Keira Knightley says she doesn’t think she’d have the courage to follow in the footsteps of the “true hero” whistleblower Katharine Gun, whom she plays in new thriller Official Secrets.
Eye in the Sky director Gavin Hood’s film stars the 34-year-old as Gun, who was a translator working for intelligence organisation GCHQ in 2003.
She leaked a memo regarding apparent US/UK plans to eavesdrop on diplomats in an attempt to engineer a United Nations Security Council vote in favour of military intervention against Saddam Hussein.
The document eventually found its way to the desk of Observer journalist Martin Bright — played in the film by former Doctor Who lead Matt Smith — sparking a tense race to expose the truth. It’s a race which leads to a blockbuster front page story and Katharine facing prosecution for breaching the Official Secrets Act.
“We all like to think that we'd be the ones who would tell the truth and get it out there,” Knightley tells Yahoo Movies UK. “But I think the reality is, horrifically, that maybe I wouldn't. Maybe I would've looked the other way and tried to save myself.”
She adds: “There are very few truth tellers — those people that absolutely know they're putting their life, their career and their freedom on the line, but ultimately believe that what they're doing is so important and so right that they do it anyway.”
“From the very beginning, I was involved with telling my story,” says Gun. “Gavin Hood was very clear that he wanted to get a very accurate portrayal, a very detailed portrayal of the emotional ups and downs of the whole experience.”
Hood spent five days in consultation with Gun and the other key players — Bright describes it as “a very collaborative process” — in order to get the details of the true story right.
The 56-year-old director previously took on the very real moral dilemma surrounding drone warfare with 2015’s Eye in the Sky, but found this film to be a whole different kettle of fish.
He says: “It's the first time I've done a film where I'm writing about people who are very much alive and you have a tremendous responsibility to get it right, not just because you should get it right but also because if you don't they are gonna say so and it's not going to be very good for your marketing campaign.
“These are all people of great integrity and intelligence and, as I say, the joy from me is learning from these folks as I'm working my way through the story.”
The scenes set within the newsroom of the Observer are particularly meticulous, with Bright confirming he was on set for all of the sequences depicting the “raucous, crazy” environment at the paper, including his notoriously sweary boss Roger Alton, portrayed by Game of Thrones alum Conleth Hill.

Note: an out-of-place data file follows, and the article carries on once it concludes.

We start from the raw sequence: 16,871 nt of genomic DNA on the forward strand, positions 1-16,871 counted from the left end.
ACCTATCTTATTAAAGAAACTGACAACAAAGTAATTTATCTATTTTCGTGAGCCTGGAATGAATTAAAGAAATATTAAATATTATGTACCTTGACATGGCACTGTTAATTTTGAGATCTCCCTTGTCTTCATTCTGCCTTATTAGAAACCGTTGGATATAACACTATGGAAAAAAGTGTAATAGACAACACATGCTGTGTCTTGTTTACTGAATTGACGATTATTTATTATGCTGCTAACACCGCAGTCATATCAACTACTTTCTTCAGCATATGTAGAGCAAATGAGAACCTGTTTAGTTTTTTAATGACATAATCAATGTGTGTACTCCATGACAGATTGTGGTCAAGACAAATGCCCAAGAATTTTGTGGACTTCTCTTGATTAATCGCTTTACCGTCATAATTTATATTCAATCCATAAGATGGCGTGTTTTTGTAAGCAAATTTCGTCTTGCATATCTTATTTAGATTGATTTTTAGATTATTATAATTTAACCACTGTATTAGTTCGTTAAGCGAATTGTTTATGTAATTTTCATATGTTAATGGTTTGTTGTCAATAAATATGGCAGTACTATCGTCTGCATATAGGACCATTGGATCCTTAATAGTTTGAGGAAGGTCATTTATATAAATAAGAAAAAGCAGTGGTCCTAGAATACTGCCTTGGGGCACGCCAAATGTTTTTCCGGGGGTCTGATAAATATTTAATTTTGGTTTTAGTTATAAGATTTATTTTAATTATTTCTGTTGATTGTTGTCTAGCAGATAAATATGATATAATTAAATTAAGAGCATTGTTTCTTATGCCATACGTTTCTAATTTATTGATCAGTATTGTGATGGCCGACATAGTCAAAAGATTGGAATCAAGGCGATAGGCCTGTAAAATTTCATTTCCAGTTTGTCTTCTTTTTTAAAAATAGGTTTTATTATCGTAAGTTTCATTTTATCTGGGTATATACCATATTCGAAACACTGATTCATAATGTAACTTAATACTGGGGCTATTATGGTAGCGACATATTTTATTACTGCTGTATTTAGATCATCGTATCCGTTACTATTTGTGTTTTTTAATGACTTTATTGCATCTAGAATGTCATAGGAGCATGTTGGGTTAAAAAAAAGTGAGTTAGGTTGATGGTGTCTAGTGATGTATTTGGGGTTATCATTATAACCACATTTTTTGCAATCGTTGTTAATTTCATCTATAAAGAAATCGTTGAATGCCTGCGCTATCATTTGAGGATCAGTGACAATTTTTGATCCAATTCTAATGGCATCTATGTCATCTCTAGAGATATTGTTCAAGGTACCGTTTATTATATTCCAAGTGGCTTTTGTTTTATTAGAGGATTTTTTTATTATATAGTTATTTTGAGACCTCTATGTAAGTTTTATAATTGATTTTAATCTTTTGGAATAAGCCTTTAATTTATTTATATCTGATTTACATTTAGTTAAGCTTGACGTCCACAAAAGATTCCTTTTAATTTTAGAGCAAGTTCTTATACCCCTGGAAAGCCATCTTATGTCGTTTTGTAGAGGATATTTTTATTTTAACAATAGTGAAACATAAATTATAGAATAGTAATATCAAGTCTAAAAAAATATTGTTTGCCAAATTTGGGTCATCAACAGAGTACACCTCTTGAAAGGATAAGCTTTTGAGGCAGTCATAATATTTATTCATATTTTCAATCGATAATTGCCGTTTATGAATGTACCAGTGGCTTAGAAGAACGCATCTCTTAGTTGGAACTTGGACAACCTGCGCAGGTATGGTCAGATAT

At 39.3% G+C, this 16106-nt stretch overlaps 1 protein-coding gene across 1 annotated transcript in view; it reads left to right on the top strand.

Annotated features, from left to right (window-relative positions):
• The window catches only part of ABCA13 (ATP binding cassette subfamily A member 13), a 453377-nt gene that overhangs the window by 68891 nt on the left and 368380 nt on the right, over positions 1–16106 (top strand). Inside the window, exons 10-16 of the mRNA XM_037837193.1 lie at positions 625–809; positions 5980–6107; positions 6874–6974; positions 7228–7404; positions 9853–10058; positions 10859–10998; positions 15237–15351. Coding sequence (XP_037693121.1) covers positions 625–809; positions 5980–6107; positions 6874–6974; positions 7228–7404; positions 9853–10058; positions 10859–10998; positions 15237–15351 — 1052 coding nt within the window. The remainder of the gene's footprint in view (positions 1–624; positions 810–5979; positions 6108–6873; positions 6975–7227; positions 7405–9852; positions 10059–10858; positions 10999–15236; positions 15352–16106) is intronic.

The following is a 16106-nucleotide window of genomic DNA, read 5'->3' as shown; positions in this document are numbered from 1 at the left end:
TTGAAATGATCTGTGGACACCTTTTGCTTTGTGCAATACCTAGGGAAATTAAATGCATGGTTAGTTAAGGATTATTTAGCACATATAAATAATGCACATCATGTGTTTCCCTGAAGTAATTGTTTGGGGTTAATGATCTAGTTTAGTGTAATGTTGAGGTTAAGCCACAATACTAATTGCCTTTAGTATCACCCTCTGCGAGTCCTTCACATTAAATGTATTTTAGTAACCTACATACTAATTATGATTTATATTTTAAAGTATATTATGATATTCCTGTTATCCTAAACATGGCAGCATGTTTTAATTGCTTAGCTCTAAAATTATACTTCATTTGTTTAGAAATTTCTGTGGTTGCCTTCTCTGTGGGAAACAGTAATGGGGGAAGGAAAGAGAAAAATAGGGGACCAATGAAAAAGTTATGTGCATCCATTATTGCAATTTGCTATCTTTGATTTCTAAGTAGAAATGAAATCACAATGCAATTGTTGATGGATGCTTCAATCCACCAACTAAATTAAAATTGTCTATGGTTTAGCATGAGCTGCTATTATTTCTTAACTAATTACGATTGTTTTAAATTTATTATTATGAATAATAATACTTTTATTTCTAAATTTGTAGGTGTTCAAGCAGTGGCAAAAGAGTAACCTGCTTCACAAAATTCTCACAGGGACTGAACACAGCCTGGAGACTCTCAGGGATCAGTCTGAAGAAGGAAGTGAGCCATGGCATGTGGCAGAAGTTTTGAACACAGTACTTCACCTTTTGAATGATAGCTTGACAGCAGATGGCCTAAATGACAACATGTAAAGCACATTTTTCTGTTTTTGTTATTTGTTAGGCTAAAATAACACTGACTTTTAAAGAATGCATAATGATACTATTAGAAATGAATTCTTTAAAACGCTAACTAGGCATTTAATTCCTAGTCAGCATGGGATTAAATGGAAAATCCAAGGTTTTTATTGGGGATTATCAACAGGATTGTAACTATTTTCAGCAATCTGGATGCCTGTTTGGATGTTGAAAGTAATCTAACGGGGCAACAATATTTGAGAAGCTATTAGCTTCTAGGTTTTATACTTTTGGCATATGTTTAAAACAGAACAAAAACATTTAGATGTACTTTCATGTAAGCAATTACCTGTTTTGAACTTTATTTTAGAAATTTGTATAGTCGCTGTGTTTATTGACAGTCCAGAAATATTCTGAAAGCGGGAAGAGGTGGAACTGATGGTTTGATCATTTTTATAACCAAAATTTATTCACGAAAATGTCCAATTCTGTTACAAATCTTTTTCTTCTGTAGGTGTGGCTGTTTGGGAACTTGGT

Hood says his film is geared towards asking the audience to engage with its issues and ask what they would do if they were faced with such a decision.
He says: “I hope that an audience watching this film is both entertained and intrigued and wondering what happens next, and then at the end is also left with something to talk about. There are no easy answers to these questions posed by the film and I don't want to look like I'm trying to tell anyone what to think.”
Bright is of the opinion that Gun should’ve approached the leak differently by sending the document to the paper, rather than passing it on through an anti-war campaigner friend. Gun says she can “see the value” in taking a more direct approach.
She adds: “Potentially if that email had come out earlier, there would have been more time to bring it to the attention of the people who really should've paid attention to it.”
Official Secrets never shies away from its contemporary relevance, exploring the notion of exposing truth in the face of political adversity. One pointed line of dialogue sees Knightley’s Gun state, while watching then prime minister Tony Blair on the news, that “just because you're the Prime Minister doesn't mean you get to make up your own facts”. It’s a line that resonates in the era of “alternative facts” and fake news.
Bright says: “It is a very timely film and it does talk about the importance of truth and the importance for journalists of digging out the reality behind the propaganda. I have to say that I think things would be more difficult in these circumstances now.
“At the time, politicians were prepared to be held to account. Now, politicians make a point of not being held to account. So who knows what would happen if a similar leak happened today?”
Official Secrets will be released in UK cinemas on 18 October.